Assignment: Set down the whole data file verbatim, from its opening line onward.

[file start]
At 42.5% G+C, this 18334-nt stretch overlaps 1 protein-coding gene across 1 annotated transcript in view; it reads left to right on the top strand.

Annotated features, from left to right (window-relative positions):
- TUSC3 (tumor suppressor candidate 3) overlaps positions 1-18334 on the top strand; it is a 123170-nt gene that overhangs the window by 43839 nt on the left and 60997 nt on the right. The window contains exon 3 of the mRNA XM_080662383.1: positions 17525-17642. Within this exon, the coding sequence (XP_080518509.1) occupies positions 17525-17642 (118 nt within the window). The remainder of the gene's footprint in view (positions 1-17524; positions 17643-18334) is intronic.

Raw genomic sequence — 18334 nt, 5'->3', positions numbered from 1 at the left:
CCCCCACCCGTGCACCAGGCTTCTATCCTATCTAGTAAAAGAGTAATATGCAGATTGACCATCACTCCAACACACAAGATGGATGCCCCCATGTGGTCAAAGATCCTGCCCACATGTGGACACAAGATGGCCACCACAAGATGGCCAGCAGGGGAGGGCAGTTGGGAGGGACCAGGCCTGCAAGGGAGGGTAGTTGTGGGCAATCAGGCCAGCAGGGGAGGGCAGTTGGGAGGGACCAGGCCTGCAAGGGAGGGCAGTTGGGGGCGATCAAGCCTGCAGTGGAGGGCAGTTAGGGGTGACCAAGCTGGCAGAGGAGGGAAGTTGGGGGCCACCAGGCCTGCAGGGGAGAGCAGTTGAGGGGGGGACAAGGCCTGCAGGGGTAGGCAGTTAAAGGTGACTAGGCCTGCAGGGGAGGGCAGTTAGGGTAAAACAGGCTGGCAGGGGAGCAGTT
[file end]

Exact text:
At 42.5% G+C, this 18334-nt stretch overlaps 1 protein-coding gene across 1 annotated transcript in view; it reads left to right on the top strand.

Annotated features, from left to right (window-relative positions):
- TUSC3 (tumor suppressor candidate 3) overlaps positions 1-18334 on the top strand; it is a 123170-nt gene that overhangs the window by 43839 nt on the left and 60997 nt on the right. The window contains exon 3 of the mRNA XM_080662383.1: positions 17525-17642. Within this exon, the coding sequence (XP_080518509.1) occupies positions 17525-17642 (118 nt within the window). The remainder of the gene's footprint in view (positions 1-17524; positions 17643-18334) is intronic.

Raw genomic sequence — 18334 nt, 5'->3', positions numbered from 1 at the left:
CCCCCACCCGTGCACCAGGCTTCTATCCTATCTAGTAAAAGAGTAATATGCAGATTGACCATCACTCCAACACACAAGATGGATGCCCCCATGTGGTCAAAGATCCTGCCCACATGTGGACACAAGATGGCCACCACAAGATGGCCAGCAGGGGAGGGCAGTTGGGAGGGACCAGGCCTGCAAGGGAGGGTAGTTGTGGGCAATCAGGCCAGCAGGGGAGGGCAGTTGGGAGGGACCAGGCCTGCAAGGGAGGGCAGTTGGGGGCGATCAAGCCTGCAGTGGAGGGCAGTTAGGGGTGACCAAGCTGGCAGAGGAGGGAAGTTGGGGGCCACCAGGCCTGCAGGGGAGAGCAGTTGAGGGGGGGACAAGGCCTGCAGGGGTAGGCAGTTAAAGGTGACTAGGCCTGCAGGGGAGGGCAGTTAGGGTAAAACAGGCTGGCAGGGGAGCAGTT